RSS

Tag Archives: censorship

Censorship of Children’s Books ~ Banned Books Week

Working in a school library, censorship is a constant focus with challenges to the provision of information coming from many angles, including teachers, the government, community and parents. Edwards (2006) states that the challenge to books has been increasing in recent years and most common reasons for challenges include morality, obscenity, profanities and, witchcraft and occult themes from wizards to ghosts.

The State Library of Victoria provides a list of ten most challenged books and on that list is To Kill a Mockingbird by Harper Lee, and Brave New World by Aldous Huxley.

Some issues confronted at the school level can pertain to covert forms of censorship contradicting standards for professional practice and the commitment to provision of access to information that has a right to be represented in the school community (Asheim, 2009). In this regard reference is made to value judgments by library staff in the selection process, leading to exclusion of resources or making access to information difficult. This is evident in the following examples

  • Expressed preferences for certain formats over others.
  • Positioning of books/information where it is not easily accessed.

The focus of this professional development activity is to highlight a commitment to the promotion and advocacy for freedom of information and the rights to reading. By committing to raising awareness amongst the school community I have chosen to investigate Banned Books Week; celebrating the freedom to read.

Banned Books Week is held during September 22-28, 2013 and associated activities for potential inclusion in the school library program during this time are being investigated.

Why is this important?

In discussion with teachers, parents and staff, I have learnt that censorship is highly emotive when it concerns children as the audience of information. Many have strongly formed attitudes that in turn impact on objectivity in this area including collection selection. Choosing to raise awareness with a Banned Books Week program provides an avenue to explore censorship in a manner that feels safe and non confronting. Some of the books on the list are highly valued by many, thus providing an avenue to delve into this topical area whilst promoting critical reflection.

Being able to instigate discussion around censorship is important for my professional practice and commitment to advocacy for the right to provide access to information objectively is demonstrated in this programming.

Exploring Banned Books week provides an insight into activities that can be implemented at a school level; including displays of books that have been challenged, readings of passages by students and teachers and displaying lists of the challenged books over an historical timeline. Coming across the lists of books that have been challenged, provides a tremendous insight into the need to continue raising awareness as it is ongoing and increasing.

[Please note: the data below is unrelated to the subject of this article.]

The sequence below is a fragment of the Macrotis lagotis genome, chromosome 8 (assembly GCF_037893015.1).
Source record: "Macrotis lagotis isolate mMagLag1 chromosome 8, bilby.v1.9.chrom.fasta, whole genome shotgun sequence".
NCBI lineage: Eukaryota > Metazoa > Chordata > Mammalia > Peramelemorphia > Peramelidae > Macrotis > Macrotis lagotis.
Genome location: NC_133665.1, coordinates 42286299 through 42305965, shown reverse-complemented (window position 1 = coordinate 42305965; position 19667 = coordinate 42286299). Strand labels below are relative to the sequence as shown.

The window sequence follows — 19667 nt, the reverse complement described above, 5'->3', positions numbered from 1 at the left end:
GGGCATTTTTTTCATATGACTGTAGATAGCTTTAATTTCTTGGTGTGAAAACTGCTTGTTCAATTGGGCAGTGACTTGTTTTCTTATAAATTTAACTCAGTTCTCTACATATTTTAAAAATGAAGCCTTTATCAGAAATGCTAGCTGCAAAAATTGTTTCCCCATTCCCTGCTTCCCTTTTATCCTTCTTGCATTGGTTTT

National Archives Australia provides a great resource exploring Books and Magazines Banned in Australia from the 1920’s to 1970’s. The University of Melbourne has a website, Banned Books in Australia linked to ‘A Special Collections ~ Art in the library exhibition’.

Why not visit Banned Books Week Virtual Read-out and hear some passages of books being read

Asheim, L., (2009) Not Censorship but Selection, Children’s Literature in Eduction, 40(3), 197-216.

Edwards, H., (2006) Censorship of Kids books on the rise, The Age, April 30 2006.

Advertisements
 

Tags: , , , ,

Banned Book Week ~ 24th September to 1st October

BBW poster shared by American Library Association (ALA)

Courtesy of ALA TechSource I have been alerted to Banned Books Week. Following is the list of books challenged and/or banned in 2009/2010. You will notice that amongst the list is To Kill a Mockingbird by Harper Lee, The Diary of Anne Frank and closer to home, The Twilight Series was “Banned in Australia (2009) for primary school students because the series is too

racy.”

To obtain lists of earlier years you can visit the ALA free downloads page where you find PDF lists from the years 2004-2005 onwards. It provides a snapshot of a trend in censorship. Mapping Censorship provides a visual geographical representation in the USA.

Banned Books Week is a celebration of the freedom to read, starting in 1982 and occurring as an annual event since. For more information visit the Banned Books Week site and the ALA Banned Books Week: celebrating the freedom to read page. You may even want to upload a reading of a passage from a banned or challenged book to the Banned Books Week youtube channel.

I’m off to reread Brave New World by Aldous Huxley!

 

Tags: , , , , , , , ,

More on Filter bubbles

The Semantic Web or Web 3.0 is something I have been concerned about for a while as is apparent from my post Digital native and Web 3.0~or what I saw at the post office today. Coming across this clip from Eli Pariser just brought back the focus again. For more on Eli Pariser and filter bubbles or web personalisation you can read the transcript of an ABC radio interview called Filter bubbles, the global internet and Wikipedia’s diversity. You can download the audio of the interview at the same link.

The Washington Post published Eli Pariser and the threat of the filter bubbles by Melissa Bell on 16/5/2011.

If you want to delve further then The Filter Bubble is worth exploring, the blog post Duck! Google’s Cutts responds to search filter bubbles by Search Engine Roundtable adds to the perspective and Julian Baldwin’s Filter Bubble’s, the Web as we never intended it to become (Startup opportunity) is worth a read.

 

Tags: , , , , , ,

The internet in Society ~ Empowering or Censoring Citizens?

 

Tags: , , , , , , ,

The invention of the WWW

 

 

Tags: , , , , , , , , , ,

 
%d bloggers like this: